Too many mission agencies? Maybe.

Eddie Arthur and I are back at it again (joyfully, mind you!). He says, “There are too many mission agencies.” And he says I’m wrong in my own previous answer. And he might be right. But I have a few caveats.
His rejoinder points:
1. There is a drop in church attendance across the board in the UK. If that is true, and it looks to me like Eddie gives strong indicators it is, then it is a very clear problem–for both churches and agencies. Fewer church attenders may not equal fewer believers, but it does correlate to less giving. Mission agencies need money: with less money, agencies will have problems, and some might go under. And it’s possible (though not desirable) that two agencies competing for the same funds for ministry in the same place will neither one have enough to survive, and both die, where one might have made it.
2. There are lots of places where the Gospel has yet to reach, but this doesn’t mean that Western mission agencies should be the ones to reach them. I agree with Eddie–mostly. At the same time, I’m a big believer in “the whole church bringing the whole gospel to the whole world.” I think someone has to reach them, and it might just as well be an English mission as a Nigerian one. God plays no favorites. (Like Eddie, there’s a lot to unpack here, and my generalization has some important caveats). If we get into saying non-Western agencies should instead of Western ones, we get into outsourcing mission, paying locals to do dangerous work, and other bad things (and to be clear, that’s not where Eddie’s going with this, but others have).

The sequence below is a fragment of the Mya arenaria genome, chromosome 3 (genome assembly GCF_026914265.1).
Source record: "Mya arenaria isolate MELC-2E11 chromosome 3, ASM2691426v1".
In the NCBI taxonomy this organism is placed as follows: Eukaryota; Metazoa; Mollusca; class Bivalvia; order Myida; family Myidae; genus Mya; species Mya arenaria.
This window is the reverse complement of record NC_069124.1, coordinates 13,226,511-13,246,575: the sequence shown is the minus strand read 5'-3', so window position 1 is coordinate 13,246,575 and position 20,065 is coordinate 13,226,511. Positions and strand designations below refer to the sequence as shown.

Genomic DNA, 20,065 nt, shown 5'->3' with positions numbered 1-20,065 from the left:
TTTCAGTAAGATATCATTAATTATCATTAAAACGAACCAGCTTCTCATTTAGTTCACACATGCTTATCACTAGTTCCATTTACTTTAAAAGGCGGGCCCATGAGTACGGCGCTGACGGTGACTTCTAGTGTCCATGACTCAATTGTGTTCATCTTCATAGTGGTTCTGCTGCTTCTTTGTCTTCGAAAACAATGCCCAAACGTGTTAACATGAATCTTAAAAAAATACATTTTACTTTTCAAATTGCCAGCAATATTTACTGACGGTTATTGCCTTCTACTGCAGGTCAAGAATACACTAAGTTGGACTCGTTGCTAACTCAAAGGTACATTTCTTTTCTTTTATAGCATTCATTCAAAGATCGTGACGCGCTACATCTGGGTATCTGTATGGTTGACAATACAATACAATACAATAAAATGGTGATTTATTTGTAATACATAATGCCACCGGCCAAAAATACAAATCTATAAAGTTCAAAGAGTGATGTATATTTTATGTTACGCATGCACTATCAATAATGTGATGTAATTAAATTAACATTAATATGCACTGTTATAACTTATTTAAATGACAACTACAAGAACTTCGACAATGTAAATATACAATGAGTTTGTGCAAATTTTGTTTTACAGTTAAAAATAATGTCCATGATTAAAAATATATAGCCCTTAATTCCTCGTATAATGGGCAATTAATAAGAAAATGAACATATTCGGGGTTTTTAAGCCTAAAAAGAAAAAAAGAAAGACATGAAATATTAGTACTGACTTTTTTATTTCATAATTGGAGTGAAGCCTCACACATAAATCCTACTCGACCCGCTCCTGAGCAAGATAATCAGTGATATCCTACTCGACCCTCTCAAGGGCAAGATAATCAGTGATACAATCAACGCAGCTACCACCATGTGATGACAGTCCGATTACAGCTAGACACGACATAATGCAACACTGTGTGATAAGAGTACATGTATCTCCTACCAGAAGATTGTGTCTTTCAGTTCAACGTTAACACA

Now, I believe in the E-1/2/3 ideas, and how people in the culture are better evangelists to the culture then people outside the culture. This is core to the idea of “reaching the unreached.” But if there’s no one in the culture, it can be just as big a cultural distance for Chinese to go to Uighurs as for British to go to Uighurs, so which culture crosses the boundary is less important. Our own agency sends small teams to unreached places to start movements, but we do it largely by finding local believers who are passionate for their people and equipping/training/encouraging/networking them. In a sense, we send a team to start a local home mission designed to reach the whole area (see “Team of 1“). This is a role I think any Western agency can play, but I’ve found few that really do it intentionally.
3. The negatives of competition. If an agency is placing slick communication and hard-sell techniques over integrity, it doesn’t deserve to survive. In that, I think I am even blunter than Eddie.